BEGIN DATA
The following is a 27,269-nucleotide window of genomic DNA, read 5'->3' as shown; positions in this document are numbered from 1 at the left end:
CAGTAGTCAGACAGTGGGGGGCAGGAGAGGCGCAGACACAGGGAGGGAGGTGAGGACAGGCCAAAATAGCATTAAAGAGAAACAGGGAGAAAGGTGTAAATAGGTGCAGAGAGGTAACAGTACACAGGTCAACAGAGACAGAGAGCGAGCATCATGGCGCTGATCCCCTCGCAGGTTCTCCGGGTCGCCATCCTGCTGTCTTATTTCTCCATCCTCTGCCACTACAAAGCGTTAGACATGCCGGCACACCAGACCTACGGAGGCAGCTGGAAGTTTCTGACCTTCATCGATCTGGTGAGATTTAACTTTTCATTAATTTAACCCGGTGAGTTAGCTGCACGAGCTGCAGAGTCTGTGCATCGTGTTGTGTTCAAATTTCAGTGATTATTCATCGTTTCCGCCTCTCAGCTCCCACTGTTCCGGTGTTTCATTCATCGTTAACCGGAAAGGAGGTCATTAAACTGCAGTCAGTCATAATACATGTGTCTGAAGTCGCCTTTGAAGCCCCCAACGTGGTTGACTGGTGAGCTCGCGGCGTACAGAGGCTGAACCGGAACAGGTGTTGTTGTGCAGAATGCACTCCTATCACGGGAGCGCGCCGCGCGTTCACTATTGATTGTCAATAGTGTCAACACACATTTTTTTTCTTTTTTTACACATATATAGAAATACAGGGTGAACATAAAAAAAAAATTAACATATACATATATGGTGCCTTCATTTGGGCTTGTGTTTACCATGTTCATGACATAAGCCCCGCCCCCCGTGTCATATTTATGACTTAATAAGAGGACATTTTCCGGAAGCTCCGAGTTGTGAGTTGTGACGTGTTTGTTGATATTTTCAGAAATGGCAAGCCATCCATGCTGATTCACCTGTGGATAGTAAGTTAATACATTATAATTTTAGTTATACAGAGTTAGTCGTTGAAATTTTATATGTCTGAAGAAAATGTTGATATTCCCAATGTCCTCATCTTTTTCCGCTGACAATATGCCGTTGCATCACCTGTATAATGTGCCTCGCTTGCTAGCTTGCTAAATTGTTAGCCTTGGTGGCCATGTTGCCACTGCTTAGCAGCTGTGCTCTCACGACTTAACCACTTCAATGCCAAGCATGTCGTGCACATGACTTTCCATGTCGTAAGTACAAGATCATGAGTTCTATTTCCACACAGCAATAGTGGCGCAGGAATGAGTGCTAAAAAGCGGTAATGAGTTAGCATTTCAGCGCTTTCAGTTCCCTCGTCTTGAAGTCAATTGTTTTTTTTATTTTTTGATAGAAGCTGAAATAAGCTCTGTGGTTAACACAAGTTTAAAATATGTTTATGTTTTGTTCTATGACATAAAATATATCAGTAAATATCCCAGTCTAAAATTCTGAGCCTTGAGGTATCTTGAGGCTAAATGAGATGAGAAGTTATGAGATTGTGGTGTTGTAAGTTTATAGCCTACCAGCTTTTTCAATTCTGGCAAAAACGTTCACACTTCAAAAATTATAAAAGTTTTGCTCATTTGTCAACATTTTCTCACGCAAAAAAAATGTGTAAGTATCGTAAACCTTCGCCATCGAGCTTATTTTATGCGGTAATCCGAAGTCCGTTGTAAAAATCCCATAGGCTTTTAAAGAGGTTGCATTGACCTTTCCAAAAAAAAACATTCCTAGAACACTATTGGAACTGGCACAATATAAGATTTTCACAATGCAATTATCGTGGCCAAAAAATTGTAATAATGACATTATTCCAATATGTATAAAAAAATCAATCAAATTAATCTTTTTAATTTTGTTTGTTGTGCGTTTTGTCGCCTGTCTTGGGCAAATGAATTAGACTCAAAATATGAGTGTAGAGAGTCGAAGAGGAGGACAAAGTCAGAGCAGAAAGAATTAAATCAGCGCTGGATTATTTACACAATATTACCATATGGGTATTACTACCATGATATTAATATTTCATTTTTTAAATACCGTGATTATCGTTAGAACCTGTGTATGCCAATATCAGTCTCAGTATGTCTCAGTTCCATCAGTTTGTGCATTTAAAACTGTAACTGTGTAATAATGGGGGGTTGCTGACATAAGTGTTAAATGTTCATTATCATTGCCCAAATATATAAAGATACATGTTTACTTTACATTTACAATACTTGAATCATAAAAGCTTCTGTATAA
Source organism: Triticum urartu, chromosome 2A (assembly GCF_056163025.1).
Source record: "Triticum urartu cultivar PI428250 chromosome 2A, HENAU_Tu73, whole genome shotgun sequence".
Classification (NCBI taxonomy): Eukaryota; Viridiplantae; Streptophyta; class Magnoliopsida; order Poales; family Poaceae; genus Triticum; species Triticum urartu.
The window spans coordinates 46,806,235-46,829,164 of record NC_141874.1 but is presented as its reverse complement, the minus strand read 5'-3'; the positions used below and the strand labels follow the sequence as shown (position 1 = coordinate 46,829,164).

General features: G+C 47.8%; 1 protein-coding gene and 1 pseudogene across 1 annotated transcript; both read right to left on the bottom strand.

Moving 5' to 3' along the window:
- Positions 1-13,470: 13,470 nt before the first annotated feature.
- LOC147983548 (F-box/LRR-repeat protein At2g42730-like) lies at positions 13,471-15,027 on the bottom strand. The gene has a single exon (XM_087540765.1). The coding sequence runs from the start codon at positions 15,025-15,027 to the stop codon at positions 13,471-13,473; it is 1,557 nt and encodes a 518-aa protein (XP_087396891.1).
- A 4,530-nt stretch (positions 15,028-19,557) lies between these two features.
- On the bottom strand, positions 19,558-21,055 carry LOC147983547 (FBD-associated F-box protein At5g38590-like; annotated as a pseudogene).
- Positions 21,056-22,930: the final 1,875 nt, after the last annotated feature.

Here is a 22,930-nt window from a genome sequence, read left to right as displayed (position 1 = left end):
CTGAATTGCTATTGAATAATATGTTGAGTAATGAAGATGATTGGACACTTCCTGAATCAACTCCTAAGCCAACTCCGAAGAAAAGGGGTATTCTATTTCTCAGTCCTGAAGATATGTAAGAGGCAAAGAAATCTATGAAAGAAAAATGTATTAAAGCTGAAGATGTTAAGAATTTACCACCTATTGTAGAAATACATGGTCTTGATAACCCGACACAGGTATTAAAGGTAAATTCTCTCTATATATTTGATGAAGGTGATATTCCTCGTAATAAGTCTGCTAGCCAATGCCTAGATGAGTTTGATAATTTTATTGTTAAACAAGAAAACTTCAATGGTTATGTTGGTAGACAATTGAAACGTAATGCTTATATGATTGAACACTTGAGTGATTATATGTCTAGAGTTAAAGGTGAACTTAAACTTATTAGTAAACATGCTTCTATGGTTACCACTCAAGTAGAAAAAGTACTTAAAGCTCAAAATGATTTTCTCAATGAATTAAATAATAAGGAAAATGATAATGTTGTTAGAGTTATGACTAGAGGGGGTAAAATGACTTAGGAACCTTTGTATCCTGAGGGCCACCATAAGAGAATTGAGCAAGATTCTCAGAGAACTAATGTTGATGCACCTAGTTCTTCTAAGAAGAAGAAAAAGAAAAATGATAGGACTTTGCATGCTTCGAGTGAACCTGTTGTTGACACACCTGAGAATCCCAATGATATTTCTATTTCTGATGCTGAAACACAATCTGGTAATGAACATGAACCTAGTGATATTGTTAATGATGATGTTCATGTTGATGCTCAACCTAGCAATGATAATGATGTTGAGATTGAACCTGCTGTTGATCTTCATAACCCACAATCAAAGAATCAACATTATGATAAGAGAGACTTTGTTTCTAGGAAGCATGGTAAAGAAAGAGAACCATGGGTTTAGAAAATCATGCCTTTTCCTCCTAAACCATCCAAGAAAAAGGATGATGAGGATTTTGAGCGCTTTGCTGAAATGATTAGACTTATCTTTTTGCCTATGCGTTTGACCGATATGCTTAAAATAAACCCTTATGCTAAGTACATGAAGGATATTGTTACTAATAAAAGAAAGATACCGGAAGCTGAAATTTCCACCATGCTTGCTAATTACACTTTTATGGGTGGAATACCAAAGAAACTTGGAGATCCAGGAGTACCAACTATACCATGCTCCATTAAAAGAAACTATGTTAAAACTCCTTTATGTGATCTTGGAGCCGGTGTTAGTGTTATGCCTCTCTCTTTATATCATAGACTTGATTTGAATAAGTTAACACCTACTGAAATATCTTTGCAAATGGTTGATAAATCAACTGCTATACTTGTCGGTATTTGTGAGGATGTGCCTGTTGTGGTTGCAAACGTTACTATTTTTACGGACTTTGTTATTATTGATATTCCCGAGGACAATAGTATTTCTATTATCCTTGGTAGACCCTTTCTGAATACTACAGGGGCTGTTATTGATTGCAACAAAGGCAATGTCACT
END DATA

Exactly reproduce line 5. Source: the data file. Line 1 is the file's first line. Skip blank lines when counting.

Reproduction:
Classification (NCBI taxonomy): Eukaryota; Viridiplantae; Streptophyta; class Magnoliopsida; order Poales; family Poaceae; genus Triticum; species Triticum urartu.